I always tell people that this is a bad idea. Not just because the filaments could burn out in the vape cartridge and leave your oil trapped, but because cutting/thinning pure cannabis oil is not natural and one should never smoke a thinning agent.

The fear mongering that the various media outlets were doing didn’t take any of the black-market aspect into consideration.

NPR published an article that did a really good job breaking down what could have been the source of the health hazard.

In the NPR article they interviewed New York State Health Commissioner Howard Zucker and picked his brain on the issues of what could be the source of the health hazard.

Zucker says that Vitamin E oil was very prevalent in about 13 of the patient-submitted cartridges that they analyzed.

Vitamin E oil could be used as a topical or a dietary supplement but vaping it could be very harmful. When it is “inhaled deep in the lung, [it] can cause problems,” Zucker tells NPR.

Vitamin E oil is not an approved additive per the rules and regulations of the New York medical marijuana program, and the cartridges that contained it appeared to be black market products purchased off the street, says Zucker.

Its reported that officials in Oregon say that the man that died of severe pulmonary illness had used a vape product purchased at one of Oregon’s state regulated marijuana stores.

If Oregon officials are going to make a connection of this death to the product he purchased in a legal marijuana store in their report, they had better also try to make a connection to any and everything that could have hindered this man’s lungs in the previous year.

I say that this type of press release is fear mongering and attempt to smear the name of legal cannabis. And that is totally not cool man.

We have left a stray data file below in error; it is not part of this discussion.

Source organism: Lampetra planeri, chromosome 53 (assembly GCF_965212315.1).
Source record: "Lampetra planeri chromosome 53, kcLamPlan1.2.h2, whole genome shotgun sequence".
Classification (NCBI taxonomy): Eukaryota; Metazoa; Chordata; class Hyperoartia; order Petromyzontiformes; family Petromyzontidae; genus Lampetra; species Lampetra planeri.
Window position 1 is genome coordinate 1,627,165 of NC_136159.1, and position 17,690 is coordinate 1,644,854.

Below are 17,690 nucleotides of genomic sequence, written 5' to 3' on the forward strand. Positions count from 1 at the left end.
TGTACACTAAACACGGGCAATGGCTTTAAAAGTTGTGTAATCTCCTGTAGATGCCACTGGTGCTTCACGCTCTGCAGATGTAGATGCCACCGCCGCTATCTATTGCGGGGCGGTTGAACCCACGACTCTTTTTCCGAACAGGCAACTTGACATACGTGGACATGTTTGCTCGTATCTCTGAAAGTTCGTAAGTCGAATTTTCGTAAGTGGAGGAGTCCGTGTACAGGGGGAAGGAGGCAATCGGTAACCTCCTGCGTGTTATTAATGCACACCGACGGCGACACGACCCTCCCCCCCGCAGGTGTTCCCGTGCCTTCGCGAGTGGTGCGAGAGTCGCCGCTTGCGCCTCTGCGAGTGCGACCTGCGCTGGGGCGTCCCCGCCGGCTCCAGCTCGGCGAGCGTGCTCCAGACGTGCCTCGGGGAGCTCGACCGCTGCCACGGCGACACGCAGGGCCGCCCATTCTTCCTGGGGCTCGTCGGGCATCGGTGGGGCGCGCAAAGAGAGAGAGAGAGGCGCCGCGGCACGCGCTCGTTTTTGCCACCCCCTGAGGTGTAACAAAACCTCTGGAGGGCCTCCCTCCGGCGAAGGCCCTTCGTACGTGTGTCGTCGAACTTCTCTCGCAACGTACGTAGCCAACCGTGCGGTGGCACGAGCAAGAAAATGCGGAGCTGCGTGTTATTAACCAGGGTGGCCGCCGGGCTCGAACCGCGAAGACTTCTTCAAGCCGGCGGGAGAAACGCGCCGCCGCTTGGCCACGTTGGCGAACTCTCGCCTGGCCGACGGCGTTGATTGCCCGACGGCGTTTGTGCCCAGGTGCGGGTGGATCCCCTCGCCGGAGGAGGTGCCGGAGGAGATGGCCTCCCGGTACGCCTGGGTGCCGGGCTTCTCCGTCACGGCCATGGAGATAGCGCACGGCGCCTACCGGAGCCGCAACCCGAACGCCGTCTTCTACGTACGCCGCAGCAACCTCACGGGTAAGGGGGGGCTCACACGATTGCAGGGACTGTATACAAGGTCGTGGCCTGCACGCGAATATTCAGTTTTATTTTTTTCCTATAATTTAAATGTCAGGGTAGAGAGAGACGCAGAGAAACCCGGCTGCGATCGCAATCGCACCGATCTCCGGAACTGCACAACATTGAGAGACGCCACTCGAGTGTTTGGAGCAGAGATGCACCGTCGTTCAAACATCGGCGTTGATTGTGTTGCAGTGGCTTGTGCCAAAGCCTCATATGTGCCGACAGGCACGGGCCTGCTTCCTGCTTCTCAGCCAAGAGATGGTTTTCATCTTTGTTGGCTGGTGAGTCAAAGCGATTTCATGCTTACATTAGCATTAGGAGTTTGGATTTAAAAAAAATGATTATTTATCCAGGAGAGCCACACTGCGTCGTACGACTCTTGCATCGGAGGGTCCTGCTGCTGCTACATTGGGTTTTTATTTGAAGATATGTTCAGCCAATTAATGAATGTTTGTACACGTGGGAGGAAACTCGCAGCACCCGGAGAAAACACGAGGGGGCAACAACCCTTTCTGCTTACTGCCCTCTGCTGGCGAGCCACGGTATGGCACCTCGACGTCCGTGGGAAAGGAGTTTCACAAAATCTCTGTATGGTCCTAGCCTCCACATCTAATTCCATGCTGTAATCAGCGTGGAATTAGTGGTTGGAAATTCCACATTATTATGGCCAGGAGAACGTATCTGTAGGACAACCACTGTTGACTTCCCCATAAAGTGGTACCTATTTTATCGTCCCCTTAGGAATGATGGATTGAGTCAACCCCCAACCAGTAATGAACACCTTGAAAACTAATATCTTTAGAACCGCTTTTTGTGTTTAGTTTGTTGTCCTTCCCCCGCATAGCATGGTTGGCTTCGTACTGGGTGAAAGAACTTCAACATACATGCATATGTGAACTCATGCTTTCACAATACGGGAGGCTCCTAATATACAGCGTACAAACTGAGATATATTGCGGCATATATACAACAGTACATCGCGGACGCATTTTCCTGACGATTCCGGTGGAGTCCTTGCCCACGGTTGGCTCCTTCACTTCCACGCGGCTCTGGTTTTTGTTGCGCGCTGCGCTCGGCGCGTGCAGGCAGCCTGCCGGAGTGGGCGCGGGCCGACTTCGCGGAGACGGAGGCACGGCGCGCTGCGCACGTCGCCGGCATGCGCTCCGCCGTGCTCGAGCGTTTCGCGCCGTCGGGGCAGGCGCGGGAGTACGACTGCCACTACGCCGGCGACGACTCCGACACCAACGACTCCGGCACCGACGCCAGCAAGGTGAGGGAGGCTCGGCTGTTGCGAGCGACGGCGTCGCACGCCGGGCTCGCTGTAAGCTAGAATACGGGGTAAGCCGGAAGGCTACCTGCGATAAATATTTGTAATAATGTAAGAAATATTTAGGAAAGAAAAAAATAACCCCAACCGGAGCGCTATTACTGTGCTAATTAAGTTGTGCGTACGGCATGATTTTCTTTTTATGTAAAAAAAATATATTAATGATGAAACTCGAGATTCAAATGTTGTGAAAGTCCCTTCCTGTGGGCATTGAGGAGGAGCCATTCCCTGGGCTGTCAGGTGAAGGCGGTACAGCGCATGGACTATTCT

Those that are still worried from the slough of stories that came out this week, my only advice would be to never purchase any marijuana product from anyone that is not a state licensed marijuana store. But c’mon man, especially a vape cart.

NFL’s stance on Cannabis: No

Football season is finally upon us, for all of us die hard fans our time to rejoice is now! Personally, the nostalgia and joy I get from the NFL season, rivals that of a Christmas morning for your average child. Between the fantasy football, the pig skin pick ‘em leagues, or just watching my Hawks battle it out every week, I freaking love the NFL. Some may call that a little bit immature and you know… I’m okay with that.

What I’m NOT okay with is the stance that the NFL has repeatedly taken on the topic of cannabis. Year after year the NFL is forced to take stances on issues that come up in the media’s spotlight.

Whether it’s the league ambivalently taking sides on social issues like what Kaepernick was kneeling during the national anthem for, or the league straight up enforcing penalties on players for actions in their personal lives.

With Kaepernick, teams around the league boycotted him as a player and wouldn’t roster him even though he was good enough and better than many players around the league. They didn’t want him to use the NFL stage as an outlet for the social issues he was advocating.

On account of this being a weed blog I’ll pump the brakes and get back to my element… cannabis. The NFL in the past, has been notorious for enforcing harsher penalties to players that test positive for marijuana, then athletes who have committed violent crimes.

Martellus Bennett, a retired NFL player, recently went on a Bleacher Report podcast and said that he thinks 89 percent of active NFL players smoke weed.